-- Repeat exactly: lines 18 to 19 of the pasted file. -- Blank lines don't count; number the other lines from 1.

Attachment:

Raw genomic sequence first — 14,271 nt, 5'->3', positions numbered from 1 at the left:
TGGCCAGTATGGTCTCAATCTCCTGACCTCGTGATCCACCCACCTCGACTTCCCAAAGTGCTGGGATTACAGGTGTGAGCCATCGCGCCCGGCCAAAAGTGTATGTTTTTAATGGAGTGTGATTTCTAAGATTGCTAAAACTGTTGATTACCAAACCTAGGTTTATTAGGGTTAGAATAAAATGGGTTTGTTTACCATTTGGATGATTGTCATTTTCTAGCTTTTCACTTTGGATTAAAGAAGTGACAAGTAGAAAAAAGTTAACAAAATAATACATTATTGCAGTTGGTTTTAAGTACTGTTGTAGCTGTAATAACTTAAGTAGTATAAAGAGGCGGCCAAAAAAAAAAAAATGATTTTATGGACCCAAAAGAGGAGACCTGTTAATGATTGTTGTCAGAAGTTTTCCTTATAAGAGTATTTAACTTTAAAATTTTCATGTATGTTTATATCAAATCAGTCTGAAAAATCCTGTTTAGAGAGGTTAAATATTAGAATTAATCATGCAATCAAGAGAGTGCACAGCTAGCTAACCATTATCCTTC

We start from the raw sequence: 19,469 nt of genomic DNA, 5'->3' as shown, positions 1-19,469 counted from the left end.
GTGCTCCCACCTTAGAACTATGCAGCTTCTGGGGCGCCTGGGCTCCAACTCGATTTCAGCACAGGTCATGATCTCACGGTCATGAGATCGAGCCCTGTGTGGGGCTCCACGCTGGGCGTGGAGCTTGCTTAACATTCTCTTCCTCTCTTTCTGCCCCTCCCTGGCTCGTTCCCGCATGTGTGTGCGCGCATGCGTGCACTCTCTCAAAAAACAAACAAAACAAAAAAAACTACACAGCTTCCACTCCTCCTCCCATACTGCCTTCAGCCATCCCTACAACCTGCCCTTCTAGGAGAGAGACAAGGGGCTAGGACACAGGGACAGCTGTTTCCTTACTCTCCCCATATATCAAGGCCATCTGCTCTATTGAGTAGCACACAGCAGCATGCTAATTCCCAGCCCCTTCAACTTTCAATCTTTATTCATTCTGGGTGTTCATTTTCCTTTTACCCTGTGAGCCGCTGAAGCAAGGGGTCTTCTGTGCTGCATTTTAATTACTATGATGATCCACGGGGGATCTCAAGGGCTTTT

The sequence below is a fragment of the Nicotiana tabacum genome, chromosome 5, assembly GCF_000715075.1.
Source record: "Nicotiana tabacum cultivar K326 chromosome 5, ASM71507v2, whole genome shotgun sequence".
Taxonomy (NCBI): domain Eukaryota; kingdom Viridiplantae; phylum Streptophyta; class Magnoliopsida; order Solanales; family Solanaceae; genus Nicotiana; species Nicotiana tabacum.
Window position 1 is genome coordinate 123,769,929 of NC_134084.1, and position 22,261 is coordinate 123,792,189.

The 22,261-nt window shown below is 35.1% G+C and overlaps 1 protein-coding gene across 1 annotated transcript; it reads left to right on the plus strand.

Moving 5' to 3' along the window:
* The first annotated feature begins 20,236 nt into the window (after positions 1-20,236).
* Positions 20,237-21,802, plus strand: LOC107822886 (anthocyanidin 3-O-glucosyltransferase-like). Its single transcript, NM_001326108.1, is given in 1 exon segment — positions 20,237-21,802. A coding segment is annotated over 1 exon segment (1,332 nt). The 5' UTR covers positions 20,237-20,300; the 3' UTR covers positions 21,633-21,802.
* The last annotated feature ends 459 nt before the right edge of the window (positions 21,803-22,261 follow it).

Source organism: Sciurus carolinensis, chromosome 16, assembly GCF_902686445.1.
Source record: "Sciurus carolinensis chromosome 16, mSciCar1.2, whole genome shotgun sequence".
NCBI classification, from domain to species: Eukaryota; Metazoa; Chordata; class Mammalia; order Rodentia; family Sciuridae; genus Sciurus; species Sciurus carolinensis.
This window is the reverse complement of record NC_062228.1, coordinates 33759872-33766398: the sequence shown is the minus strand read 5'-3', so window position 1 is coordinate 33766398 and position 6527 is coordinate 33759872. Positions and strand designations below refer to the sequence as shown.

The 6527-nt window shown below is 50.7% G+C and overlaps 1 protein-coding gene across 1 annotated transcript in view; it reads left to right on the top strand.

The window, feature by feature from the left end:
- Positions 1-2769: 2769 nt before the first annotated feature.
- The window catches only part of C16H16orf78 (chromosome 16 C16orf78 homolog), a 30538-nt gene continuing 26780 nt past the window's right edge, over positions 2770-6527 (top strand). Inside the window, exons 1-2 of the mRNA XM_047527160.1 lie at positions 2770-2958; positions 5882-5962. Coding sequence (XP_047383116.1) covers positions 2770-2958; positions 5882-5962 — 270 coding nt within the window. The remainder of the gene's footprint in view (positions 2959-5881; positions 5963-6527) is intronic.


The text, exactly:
The 6527-nt window shown below is 50.7% G+C and overlaps 1 protein-coding gene across 1 annotated transcript in view; it reads left to right on the top strand.

The window, feature by feature from the left end: